‘I have NOTHING to wear’

We are all obsessed with the idea of discarding what we’ve already got in our wardrobe under the pretense of ‘having nothing to wear’, and buying a new item every time we attend an event. Let’s be honest, Christmas and NYE and all the festive celebrations that go alongside them are seen as a perfect excuse for splashing the cash on various new glittery ensembles. Wanting something new for a party is all well and good, but be honest, when considering whether to buy an item or not the majority of us aren’t thinking about how many wears we’ll get out of it – both over the festive period and the years to come! Party outfits especially are tied up with the mentality of one or maybe two wears before it’s decided that the outfit has lost its novelty and is shunned to the back of the wardrobe. Research carried out by AX Paris showed that  72% of women will get one wear out of a dress bought for a social occasion  and 1/3 would even cancel a night out if they felt like they had nothing to wear.

Where has this irrational fear of wearing the same thing twice come from?

My theory is that it stems back to ideas surrounding the importance of dress for both men and women in the public eye.  For a long time the clothes that we adorn ourselves with have been tied up with wealth and prestige. Social occasions like parties have always been an important opportunity to show off our ability to acquire the latest fashions, show that we own more than one expensive outfit  and as a result give the ‘right’ impression of ourselves to others.

This idea seems to have been accelerated by celebrity culture and their relationship with mass-media photography and paparazzi. No matter what the event, the focus is always on the outfits of the attendees. Celebrities are also expected to make a statement, making their clothing choices more memorable. Anyone in the public eye who dares to be seen in the same outfit twice gets called out and shamed in blogs and magazines across the western world. This then influences the masses and as a result so many of us are made to feel that we also have to follow the ‘only wear it once’ rule. Plus, with social media now documenting our every move, we are all constantly in the public eye and photographic evidence of all our outfit choices is shown through a serious of photos on our various social media accounts.

Marketing also plays on our inherent self-consciousness and through fashion advertising and magazine rhetoric we are all assured that we will feel more confident in new clothing. This is crazy when Bernardo’s discovered that at least 33% of women consider clothes ‘old’ after wearing them fewer than three times.

They also found that the average woman typically spends £64 per month – or £768 per year – on clothes and most of these are left languishing in wardrobes unworn. Seeing this all added up makes the whole thing seem even more ridiculous. The whole pressure to be seen in something new and deciding last minute that you don’t like the look of anything in your wardrobe often results in panic buying options then changing your mind and wearing an item you’re not 100% on, or the item being unworn but losing the receipt and therefore not being able to return. Also, buying an item with a plan only to wear it once means that often we are less likely to invest in the item and therefore are more likely to compromise on quality and ethics. The item loses value to us which fuels the throwaway attitude that has such terrible affects on the environment.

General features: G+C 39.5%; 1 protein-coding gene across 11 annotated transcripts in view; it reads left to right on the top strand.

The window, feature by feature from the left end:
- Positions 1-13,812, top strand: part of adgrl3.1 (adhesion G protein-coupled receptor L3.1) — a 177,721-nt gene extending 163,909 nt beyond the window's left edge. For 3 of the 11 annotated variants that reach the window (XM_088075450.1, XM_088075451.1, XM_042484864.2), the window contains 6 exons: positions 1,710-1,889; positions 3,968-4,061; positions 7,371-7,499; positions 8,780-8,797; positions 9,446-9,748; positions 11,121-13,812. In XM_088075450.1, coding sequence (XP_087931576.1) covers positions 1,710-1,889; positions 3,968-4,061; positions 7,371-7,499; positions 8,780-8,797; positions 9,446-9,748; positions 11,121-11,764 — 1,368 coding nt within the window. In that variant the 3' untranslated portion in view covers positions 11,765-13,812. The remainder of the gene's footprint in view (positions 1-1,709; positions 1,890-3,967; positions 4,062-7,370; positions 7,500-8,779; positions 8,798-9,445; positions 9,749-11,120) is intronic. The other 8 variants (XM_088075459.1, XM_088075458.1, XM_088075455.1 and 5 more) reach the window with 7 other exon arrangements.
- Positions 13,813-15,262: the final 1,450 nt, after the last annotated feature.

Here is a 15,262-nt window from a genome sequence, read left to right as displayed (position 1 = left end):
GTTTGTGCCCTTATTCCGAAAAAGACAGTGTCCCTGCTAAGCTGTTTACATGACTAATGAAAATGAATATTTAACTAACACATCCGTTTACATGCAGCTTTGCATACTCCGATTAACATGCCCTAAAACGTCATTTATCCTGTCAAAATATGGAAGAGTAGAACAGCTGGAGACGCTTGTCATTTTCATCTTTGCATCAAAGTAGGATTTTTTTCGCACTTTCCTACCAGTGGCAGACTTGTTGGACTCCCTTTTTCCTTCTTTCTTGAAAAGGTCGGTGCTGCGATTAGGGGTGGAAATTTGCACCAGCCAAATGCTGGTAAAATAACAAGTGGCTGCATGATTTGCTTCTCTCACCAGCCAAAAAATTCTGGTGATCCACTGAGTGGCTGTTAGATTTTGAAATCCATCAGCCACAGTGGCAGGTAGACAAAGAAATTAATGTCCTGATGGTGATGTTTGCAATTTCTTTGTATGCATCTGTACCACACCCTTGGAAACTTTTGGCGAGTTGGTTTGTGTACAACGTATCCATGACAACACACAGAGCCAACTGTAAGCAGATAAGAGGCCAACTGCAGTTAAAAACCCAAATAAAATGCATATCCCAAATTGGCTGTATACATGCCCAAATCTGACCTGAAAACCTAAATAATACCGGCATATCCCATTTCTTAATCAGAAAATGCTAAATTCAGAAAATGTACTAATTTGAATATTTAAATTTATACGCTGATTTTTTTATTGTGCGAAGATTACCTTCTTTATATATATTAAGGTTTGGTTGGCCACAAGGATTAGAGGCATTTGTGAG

We can be seen in the same thing twice!

We have to keep remembering that clothing, no matter how cheap, has value. The carbon footprint left by the mass production needed to fuel this mentality is staggering. Real people, working in factories often in awful conditions, are physically creating these items that we treat with such disregard. Plus, we are all personally wasting so much of our money on clothing!

But what’s the point in it all? In the end, the majority of the world would not judge someone else for re-wearing a previous item or even a whole outfit, especially if that it’s one that they look really great in.

Showing that you’ve thought about your outfits and invested in pieces that you love and really represent who you are should be what is sought after! Investing in an item that you have fallen in love with and will last means that you are much more likely to attach value to the item. The end result is that you will feel great wearing it. This is the same result as finding clothing that really suits you instead buying something on a whim which you may change your mind about completely the next time you go to wear it.

If you really are conscious about re-wearing, remember that clothing can be styled completely differently using accessories, or an item can be transformed through different outfit combinations or up-cycling to the point where nobody would ever notice it had been worn before. Or, like many celebrities such as Keira Knightley, you can stick two fingers up to this ridiculous taboo and wear something you love as many times as you want to!

When purchasing a new item, consider whether you will get at least #30wears out of it. Spend your heard earned money on transitional items that you can dress up or down, rather than a dress you’ll wear once, probably in a drunken blur, that will never get an outing again. Also, don’t forget to invest in quality not quantity and choose more consciously made items where you can because it will be worth it both for you, the people who made it and for the environment!
Tweet us with your favourite #30wears items @revival_collect or tag us on instagram!

Save

Save